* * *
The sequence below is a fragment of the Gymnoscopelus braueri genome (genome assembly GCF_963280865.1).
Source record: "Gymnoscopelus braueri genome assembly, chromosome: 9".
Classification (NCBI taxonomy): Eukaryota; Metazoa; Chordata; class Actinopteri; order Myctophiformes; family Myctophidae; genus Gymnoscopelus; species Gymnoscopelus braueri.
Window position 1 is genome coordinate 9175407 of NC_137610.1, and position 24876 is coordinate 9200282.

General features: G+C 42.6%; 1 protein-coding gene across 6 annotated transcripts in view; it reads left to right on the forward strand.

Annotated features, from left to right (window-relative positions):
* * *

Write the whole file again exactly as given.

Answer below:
The sequence below is a fragment of the Gymnoscopelus braueri genome (genome assembly GCF_963280865.1).
Source record: "Gymnoscopelus braueri genome assembly, chromosome: 9".
Classification (NCBI taxonomy): Eukaryota; Metazoa; Chordata; class Actinopteri; order Myctophiformes; family Myctophidae; genus Gymnoscopelus; species Gymnoscopelus braueri.
Window position 1 is genome coordinate 9175407 of NC_137610.1, and position 24876 is coordinate 9200282.

General features: G+C 42.6%; 1 protein-coding gene across 6 annotated transcripts in view; it reads left to right on the forward strand.

Annotated features, from left to right (window-relative positions):